Japan and China both are facing severe domestic and fiscal problems from their mis-shapen demographics; and the West is not far behind. On top of being brutal and tyrannical, China's population policies have doomed her hopes to reclaim her former position in the region, and will lead inevitably to increased suffering in that nation. Nor is that effect limited to Asia. Overlay a projection of European countries with the lowest fertility rates with a projection of European countries with overburdened budgets and threatened national fiscs and you will discover a direct causal relationship. In Greece, every 100 grandparents is depending on 42 grandkids for support. That is not a math that you can make work in any kind of decent way.



    That, and as we have socialized retirement costs, leading to a bit of a tragedy of the commons, where it is in everyone's economic interests to avoid the expense of raising the children whom they will later depend upon for support in their old age.



    ...you do realize we are talking about the end of the social safety net as we know it, along with the weakening of the relative position of western culture? That all those things we hold dear - individual liberty, equality between the sexes, trade, freedom of religion... those things are not naturally self-protecting and will not survive the reduction of the culture that espouses them.
    Higher population densities also require ever increasing environmental regulation to achieve the same results. Ultimately we must have some kind of a different growth model that does not require an ever increasing population. Especially if we want America the Beautiful to continue to be an honest song.


    I hope we do, so long as we relatively keep or increase the share of people who are net productive.
    Obviously more of the expense of retiring will have to be gradually shifted to retires. You can't have a system that is purely built up a wealth transfer from young to old that works forever.
    Last edited by SouthernDemocrat; 02-07-14 at 06:12 PM.
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    re: Your opinion on Coke's version of America The Beautiful? [W:1014]

    Quote Originally Posted by Gathomas88 View Post
    Nope. Every claim I have made so far is common knowledge.
    Yeah, like the way you proved that Latinos who are born in the US are not "native born americans"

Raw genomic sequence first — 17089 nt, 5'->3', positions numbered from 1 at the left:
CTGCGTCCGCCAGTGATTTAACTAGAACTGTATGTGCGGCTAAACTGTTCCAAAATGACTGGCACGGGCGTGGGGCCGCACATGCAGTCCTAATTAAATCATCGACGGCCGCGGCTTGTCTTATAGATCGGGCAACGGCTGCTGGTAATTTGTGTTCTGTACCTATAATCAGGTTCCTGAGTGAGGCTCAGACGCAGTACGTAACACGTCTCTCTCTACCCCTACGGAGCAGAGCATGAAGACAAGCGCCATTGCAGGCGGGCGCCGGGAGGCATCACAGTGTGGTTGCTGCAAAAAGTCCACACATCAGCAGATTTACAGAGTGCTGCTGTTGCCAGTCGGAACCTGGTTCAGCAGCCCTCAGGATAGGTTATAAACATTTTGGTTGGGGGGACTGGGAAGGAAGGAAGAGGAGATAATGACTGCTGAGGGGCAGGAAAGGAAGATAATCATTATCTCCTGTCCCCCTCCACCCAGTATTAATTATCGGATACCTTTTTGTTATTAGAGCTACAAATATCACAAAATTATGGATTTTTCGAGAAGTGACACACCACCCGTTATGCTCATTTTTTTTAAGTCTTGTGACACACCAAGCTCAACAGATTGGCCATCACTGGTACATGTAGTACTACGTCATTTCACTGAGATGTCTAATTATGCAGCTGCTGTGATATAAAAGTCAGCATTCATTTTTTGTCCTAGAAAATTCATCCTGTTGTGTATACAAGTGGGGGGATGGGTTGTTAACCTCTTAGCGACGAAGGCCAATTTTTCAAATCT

Or the way you proved that there was no Mexican culture in Texas before the white people got there.

    Or the way you proved that 2.1 birth rate is similar to a 2.4 even though the former is barely above the replacement rate and the latter leads to a 75% increase in population over 50 years.

    Or the way you proved that Latinos are not assimilating.

    Or proved that Latino culture is not a part of american culture


    In what way have South Carolina, Oregon, Michigan, Tennessee, Kansas, or, Hell, any state not directly bordering on Mexico or formerly owned by Spain been historically "influenced" by Latino culture?
    I like the way you put nonsensical conditions on your questions, as if by acknowledging the profound effect they've had on the culture of border states means it's OK if you ignore those effects.

    But then there's Florida, NY and Nevada.

    If it comes from another country, it is not a part of "American" culture. It never has been, and never will be.
    I guess bluegrass, the blues, and jazz are not a part of american culture :

    Neither is Mardi Gras or Christmas.




    And only 15% of them speak it as their primary language.
    You're lying
    Very few Latinos identify themselves as being primarily "American."

    When Labels Don’t Fit: Hispanics and Their Views of Identity



    And roughly half do not view themselves as falling within the mainstream of the culture shared by most Americans.
    You're lying again

    So what if they're learning English? Problems with assimilation can still be shown to exist.
    You said they weren't learning english. Now you're admitting that they are

    I guess it gets hard to keep track of all the lies you've told

    That was all I ever argued in the first place.
    Nonsense. In addition to all the claims you made (see the first lines of my response) you've also claimed that Latino culture is going to become the predominant culture in the US

    2.1 and 2.4 are similar.
    Yes, one leads to about 5% increase in population and the other leads to a 75% increase. That's similar :


    Why, yes! There is a single American culture under the umbrella of which all others can be said to reside, and it speaks English as its primary language, and it accepts the United States as its primary point of origin.
    Wrong again.


    And? They were 5000 miles from home, and surrounded by a culture which vastly outnumbered them.
    And assimilated Latinos vastly outnumber non-assimilated Latinos.

    By way of contrast, many Latinos' nation of origin in, quite literally "right next door," due to the influence of immigration and population growth, they are rapidly coming to be the majority ethnic groups within many areas where they reside.

    It is not.

    Cultural Assimilation

    If a given people have been living in a certain area for the last hundred years, but still behave more or less exactly the same as before they arrived, they cannot be said to have assimilated.
    They don't behave like anything close to the same as they did before.
    It has nothing to do with that particular subject whatsoever, so it says absolutely nothing to "refute" any claim. Nice red herring.

    This source, however; does deal with the subject in question.

    The Mexican-American Boom

    42% of Hispanic population increase between 2000 and 2010 was due to immigration.
    Immigration has slowed dramatically since then.

    Immigration is not projected to slow.
    It already has
    Quote Originally Posted by matchlight View Post
    Justice Thomas' opinions consistently contain precise, detailed constitutional analyses.
    Quote Originally Posted by jaeger19 View Post
    the vast majority of folks that need healthcare are on Medicare.. both rich and poor..